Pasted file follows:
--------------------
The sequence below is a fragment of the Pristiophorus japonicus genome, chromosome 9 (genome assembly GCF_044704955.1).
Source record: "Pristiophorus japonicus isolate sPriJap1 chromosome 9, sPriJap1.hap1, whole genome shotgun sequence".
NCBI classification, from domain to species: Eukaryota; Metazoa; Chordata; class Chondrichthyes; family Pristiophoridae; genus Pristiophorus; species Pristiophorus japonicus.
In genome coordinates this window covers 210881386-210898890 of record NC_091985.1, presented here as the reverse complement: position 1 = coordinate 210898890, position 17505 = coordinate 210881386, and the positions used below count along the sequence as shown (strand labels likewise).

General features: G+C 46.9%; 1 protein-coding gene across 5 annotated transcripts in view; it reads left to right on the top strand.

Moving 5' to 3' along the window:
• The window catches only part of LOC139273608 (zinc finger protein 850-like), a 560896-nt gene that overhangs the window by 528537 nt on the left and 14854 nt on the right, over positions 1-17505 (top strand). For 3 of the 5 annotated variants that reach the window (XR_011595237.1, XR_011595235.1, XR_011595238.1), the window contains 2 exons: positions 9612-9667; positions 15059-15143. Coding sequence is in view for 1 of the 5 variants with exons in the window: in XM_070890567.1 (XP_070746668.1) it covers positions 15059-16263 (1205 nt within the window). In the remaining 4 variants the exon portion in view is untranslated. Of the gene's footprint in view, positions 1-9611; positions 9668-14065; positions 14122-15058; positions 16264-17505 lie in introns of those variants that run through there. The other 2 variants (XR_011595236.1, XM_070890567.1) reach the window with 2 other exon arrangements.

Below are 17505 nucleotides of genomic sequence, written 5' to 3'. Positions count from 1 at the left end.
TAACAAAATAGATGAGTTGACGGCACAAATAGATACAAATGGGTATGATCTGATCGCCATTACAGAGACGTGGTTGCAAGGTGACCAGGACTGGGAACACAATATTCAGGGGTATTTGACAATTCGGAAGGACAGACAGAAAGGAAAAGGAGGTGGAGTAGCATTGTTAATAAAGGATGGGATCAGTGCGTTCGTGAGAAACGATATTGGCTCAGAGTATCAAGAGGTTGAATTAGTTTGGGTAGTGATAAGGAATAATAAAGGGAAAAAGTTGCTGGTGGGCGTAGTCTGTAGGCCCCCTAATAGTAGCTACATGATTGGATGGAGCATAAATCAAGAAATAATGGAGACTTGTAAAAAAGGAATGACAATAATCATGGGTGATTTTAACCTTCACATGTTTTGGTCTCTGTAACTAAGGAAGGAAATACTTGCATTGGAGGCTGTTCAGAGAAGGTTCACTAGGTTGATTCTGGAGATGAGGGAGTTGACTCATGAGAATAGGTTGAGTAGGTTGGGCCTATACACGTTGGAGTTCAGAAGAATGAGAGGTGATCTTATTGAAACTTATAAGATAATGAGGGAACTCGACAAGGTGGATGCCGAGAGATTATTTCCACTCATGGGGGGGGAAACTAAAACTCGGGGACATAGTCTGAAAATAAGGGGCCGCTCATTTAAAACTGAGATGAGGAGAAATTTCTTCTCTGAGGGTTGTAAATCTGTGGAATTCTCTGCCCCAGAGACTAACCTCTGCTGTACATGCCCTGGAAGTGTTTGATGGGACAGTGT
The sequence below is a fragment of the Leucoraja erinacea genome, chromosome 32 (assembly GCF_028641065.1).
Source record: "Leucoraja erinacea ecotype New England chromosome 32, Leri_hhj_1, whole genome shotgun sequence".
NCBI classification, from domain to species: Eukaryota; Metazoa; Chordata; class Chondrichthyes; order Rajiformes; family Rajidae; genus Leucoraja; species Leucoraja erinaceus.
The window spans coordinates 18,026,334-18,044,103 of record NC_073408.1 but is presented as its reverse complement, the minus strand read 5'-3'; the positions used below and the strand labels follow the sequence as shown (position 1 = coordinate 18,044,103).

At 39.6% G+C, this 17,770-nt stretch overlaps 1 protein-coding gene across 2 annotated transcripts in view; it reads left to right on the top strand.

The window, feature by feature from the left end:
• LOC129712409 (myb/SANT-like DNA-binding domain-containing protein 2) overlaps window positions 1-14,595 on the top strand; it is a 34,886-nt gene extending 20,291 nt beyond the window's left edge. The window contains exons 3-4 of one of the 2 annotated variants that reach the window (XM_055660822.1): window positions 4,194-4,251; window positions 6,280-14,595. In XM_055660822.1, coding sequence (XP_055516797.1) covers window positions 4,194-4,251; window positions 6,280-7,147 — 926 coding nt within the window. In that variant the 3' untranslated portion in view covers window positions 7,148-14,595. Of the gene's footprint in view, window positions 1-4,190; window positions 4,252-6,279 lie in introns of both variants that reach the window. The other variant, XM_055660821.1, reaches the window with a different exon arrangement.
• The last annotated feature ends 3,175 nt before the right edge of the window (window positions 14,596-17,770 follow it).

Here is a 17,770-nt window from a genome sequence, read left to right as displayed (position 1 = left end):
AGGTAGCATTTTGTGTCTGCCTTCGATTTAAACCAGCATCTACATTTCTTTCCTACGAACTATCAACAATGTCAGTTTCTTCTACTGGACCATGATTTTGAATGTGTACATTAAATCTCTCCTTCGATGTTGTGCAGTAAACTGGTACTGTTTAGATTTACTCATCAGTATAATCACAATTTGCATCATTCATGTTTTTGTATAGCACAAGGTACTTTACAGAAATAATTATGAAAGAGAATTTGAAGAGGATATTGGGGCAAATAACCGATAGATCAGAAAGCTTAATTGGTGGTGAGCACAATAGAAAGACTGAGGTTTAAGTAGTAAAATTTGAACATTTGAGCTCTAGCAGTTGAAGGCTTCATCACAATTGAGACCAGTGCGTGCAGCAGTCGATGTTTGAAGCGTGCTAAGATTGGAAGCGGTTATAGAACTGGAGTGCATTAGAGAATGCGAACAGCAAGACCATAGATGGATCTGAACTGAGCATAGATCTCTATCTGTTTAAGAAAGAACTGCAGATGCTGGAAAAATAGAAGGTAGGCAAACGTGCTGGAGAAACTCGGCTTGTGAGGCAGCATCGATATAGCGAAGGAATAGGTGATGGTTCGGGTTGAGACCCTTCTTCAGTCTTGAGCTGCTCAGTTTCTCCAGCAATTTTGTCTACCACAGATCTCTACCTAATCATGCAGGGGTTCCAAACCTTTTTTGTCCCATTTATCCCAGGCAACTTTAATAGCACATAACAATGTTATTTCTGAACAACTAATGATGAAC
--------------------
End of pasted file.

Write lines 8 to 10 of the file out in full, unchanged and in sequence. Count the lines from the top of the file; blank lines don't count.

Below are 17505 nucleotides of genomic sequence, written 5' to 3'. Positions count from 1 at the left end.
TAACAAAATAGATGAGTTGACGGCACAAATAGATACAAATGGGTATGATCTGATCGCCATTACAGAGACGTGGTTGCAAGGTGACCAGGACTGGGAACACAATATTCAGGGGTATTTGACAATTCGGAAGGACAGACAGAAAGGAAAAGGAGGTGGAGTAGCATTGTTAATAAAGGATGGGATCAGTGCGTTCGTGAGAAACGATATTGGCTCAGAGTATCAAGAGGTTGAATTAGTTTGGGTAGTGATAAGGAATAATAAAGGGAAAAAGTTGCTGGTGGGCGTAGTCTGTAGGCCCCCTAATAGTAGCTACATGATTGGATGGAGCATAAATCAAGAAATAATGGAGACTTGTAAAAAAGGAATGACAATAATCATGGGTGATTTTAACCTTCACATGTTTTGGTCTCTGTAACTAAGGAAGGAAATACTTGCATTGGAGGCTGTTCAGAGAAGGTTCACTAGGTTGATTCTGGAGATGAGGGAGTTGACTCATGAGAATAGGTTGAGTAGGTTGGGCCTATACACGTTGGAGTTCAGAAGAATGAGAGGTGATCTTATTGAAACTTATAAGATAATGAGGGAACTCGACAAGGTGGATGCCGAGAGATTATTTCCACTCATGGGGGGGGAAACTAAAACTCGGGGACATAGTCTGAAAATAAGGGGCCGCTCATTTAAAACTGAGATGAGGAGAAATTTCTTCTCTGAGGGTTGTAAATCTGTGGAATTCTCTGCCCCAGAGACTAACCTCTGCTGTACATGCCCTGGAAGTGTTTGATGGGACAGTGT
The sequence below is a fragment of the Leucoraja erinacea genome, chromosome 32 (assembly GCF_028641065.1).